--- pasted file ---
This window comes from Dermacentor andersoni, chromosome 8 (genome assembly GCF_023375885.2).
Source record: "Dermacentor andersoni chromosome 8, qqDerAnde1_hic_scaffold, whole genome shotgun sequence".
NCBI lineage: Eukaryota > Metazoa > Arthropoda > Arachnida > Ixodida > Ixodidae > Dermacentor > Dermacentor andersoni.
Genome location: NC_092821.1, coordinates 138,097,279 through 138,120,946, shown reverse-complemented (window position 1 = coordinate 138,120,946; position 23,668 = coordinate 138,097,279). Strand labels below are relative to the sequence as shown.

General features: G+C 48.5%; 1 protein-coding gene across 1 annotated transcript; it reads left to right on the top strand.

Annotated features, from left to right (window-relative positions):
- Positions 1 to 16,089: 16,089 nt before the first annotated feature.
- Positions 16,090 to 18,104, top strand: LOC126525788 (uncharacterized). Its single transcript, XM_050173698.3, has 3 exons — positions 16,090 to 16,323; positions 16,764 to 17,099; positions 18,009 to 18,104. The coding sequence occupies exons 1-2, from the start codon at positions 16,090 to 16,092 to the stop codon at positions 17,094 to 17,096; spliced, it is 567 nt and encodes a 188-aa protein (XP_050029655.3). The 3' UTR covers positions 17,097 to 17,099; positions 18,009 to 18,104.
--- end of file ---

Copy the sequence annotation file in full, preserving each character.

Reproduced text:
This window comes from Dermacentor andersoni, chromosome 8 (genome assembly GCF_023375885.2).
Source record: "Dermacentor andersoni chromosome 8, qqDerAnde1_hic_scaffold, whole genome shotgun sequence".
NCBI lineage: Eukaryota > Metazoa > Arthropoda > Arachnida > Ixodida > Ixodidae > Dermacentor > Dermacentor andersoni.
Genome location: NC_092821.1, coordinates 138,097,279 through 138,120,946, shown reverse-complemented (window position 1 = coordinate 138,120,946; position 23,668 = coordinate 138,097,279). Strand labels below are relative to the sequence as shown.

General features: G+C 48.5%; 1 protein-coding gene across 1 annotated transcript; it reads left to right on the top strand.

Annotated features, from left to right (window-relative positions):
- Positions 1 to 16,089: 16,089 nt before the first annotated feature.
- Positions 16,090 to 18,104, top strand: LOC126525788 (uncharacterized). Its single transcript, XM_050173698.3, has 3 exons — positions 16,090 to 16,323; positions 16,764 to 17,099; positions 18,009 to 18,104. The coding sequence occupies exons 1-2, from the start codon at positions 16,090 to 16,092 to the stop codon at positions 17,094 to 17,096; spliced, it is 567 nt and encodes a 188-aa protein (XP_050029655.3). The 3' UTR covers positions 17,097 to 17,099; positions 18,009 to 18,104.